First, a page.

Lindsay modified handgraver

Joined
Jun 24, 2017
Messages
9
Location
Paris, Texas
Thread starter #1
P1000753.jpg P1000753.jpg P1000753.jpg

Lindsay hand graver, 2-screw fastener, solid stainless steel, best in the business.

Rubber or turned sycamore.

You decide. Choose wisely.
 

Phil Coggan

~ Elite 1000 Member ~
Joined
Apr 2, 2008
Messages
1,133
Location
South Wales
#2
A very nice job, but......when a standard blank is fitted and the ball of the handle is in your palm, the graver tip is way too far out.

When I started engraving, all my tools were hand made, including the gravers, a cheap and simple way to make a graver handle is to chop off about 1.1/2" of broom handle, taper the business end..if you want, drill a hole and push the graver in, the short handle sits nicely into the palm and aids curves etc as it's flexible, a long handle isn't.

Phil
 

Jahn Baker

Member
::::Pledge Member::::
Joined
Mar 22, 2008
Messages
96
Location
Cottonwood, AZ - USA
#3
I seem to have small to medium size hands and find it extremely difficult to control the graver when either the handle or the graver is too long. Therefore always use the "mushroom" style handle and have been known to cut graver blanks in half before mounting them. Guess we all have to figure out what works for us.
 

monk

Moderator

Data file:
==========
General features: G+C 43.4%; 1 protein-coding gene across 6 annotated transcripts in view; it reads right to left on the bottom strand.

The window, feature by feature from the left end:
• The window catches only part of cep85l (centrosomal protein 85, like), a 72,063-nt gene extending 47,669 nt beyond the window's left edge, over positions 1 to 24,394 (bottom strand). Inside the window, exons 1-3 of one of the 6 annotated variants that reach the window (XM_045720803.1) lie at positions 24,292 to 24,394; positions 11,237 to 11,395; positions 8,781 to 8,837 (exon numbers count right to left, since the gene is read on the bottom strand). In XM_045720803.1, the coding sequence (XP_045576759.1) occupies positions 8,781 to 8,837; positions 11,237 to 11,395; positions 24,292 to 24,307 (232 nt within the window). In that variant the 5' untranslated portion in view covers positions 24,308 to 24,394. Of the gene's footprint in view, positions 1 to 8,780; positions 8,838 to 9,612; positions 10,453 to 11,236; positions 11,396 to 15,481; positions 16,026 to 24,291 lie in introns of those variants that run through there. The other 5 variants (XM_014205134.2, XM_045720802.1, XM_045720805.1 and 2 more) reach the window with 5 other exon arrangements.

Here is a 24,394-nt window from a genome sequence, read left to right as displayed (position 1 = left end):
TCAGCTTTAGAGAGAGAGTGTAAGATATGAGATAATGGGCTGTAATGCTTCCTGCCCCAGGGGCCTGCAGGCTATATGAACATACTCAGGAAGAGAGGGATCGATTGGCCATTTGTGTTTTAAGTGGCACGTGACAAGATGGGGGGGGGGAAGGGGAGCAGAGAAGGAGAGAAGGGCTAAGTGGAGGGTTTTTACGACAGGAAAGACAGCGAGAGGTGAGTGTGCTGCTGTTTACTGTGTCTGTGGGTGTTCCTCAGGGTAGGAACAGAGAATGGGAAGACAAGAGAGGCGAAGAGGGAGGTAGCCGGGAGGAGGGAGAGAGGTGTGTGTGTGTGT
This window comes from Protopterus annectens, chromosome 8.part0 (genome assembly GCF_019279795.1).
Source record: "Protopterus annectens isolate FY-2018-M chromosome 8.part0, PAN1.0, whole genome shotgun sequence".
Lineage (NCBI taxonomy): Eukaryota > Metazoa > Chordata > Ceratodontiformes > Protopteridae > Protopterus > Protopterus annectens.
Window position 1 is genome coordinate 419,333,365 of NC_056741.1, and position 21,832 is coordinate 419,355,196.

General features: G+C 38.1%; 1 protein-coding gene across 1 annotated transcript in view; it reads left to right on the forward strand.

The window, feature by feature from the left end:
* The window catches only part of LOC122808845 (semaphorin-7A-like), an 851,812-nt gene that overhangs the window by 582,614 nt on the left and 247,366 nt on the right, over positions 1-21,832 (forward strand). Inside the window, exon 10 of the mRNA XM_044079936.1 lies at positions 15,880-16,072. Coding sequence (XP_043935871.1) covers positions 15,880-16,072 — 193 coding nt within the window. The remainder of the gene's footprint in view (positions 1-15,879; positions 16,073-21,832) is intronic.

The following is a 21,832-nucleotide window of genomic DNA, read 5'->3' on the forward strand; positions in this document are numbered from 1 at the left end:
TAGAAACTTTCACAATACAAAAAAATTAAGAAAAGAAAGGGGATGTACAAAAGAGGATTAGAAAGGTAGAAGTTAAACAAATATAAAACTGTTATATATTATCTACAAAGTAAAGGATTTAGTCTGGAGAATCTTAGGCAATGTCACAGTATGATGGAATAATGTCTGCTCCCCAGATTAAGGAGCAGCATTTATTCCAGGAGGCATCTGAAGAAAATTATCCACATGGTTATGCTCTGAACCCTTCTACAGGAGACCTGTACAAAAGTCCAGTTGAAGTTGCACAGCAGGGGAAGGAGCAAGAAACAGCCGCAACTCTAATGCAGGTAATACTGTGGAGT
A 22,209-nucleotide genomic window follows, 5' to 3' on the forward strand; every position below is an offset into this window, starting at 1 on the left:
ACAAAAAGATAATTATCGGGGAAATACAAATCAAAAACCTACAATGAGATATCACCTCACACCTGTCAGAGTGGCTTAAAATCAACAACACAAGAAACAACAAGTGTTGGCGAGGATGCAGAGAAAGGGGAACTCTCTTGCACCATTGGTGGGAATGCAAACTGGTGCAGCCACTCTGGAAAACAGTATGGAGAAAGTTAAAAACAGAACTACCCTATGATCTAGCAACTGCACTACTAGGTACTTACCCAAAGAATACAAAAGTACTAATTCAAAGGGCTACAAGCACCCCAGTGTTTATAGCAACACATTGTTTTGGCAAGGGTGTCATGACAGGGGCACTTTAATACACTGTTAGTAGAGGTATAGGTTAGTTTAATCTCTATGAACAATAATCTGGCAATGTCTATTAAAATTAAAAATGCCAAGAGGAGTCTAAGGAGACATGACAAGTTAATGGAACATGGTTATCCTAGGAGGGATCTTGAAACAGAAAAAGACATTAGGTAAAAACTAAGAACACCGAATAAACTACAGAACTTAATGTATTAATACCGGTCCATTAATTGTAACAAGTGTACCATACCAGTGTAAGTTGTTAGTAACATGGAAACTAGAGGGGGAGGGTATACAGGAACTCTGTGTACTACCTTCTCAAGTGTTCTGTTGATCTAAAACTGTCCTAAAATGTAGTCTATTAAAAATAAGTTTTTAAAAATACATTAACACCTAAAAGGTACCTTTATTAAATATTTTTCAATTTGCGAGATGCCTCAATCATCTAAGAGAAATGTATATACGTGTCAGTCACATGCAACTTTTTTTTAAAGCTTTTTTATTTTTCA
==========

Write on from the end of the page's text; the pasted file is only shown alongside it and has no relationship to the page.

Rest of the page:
Joined
Feb 11, 2007
Messages
8,989
Location
washington, pa
#4
ditto with what he said. i'd cut it to just about what the original black rubber was. maybe a bit more fat. maybe you're holding this in some odd way, who knows. but for most of us , that is way, way too long to be controllable. jmho
 

monk

Moderator
Joined
Feb 11, 2007
Messages
8,989
Location
washington, pa
#6
i show here how i hold for push work. note that the graver tip is not far beyond the index finger. also shown is a batch of home brewed graver holders. no two are the same length. this allows me to use very short gravers, to the old style which are much longer. i made all of these except the one on the far right. a few inches or broom or mop handle suggested by phil will work. fancy not needed, utility is.
 

Attachments

monk

Moderator
Joined
Feb 11, 2007
Messages
8,989
Location
washington, pa
#7
I seem to have small to medium size hands and find it extremely difficult to control the graver when either the handle or the graver is too long. Therefore always use the "mushroom" style handle and have been known to cut graver blanks in half before mounting them. Guess we all have to figure out what works for us.
if you make handles that are very short, you'll find that the longer gravers don't need to be cut in half. i have an assortment of handle lengths which allow me to "push" with any graver i want to.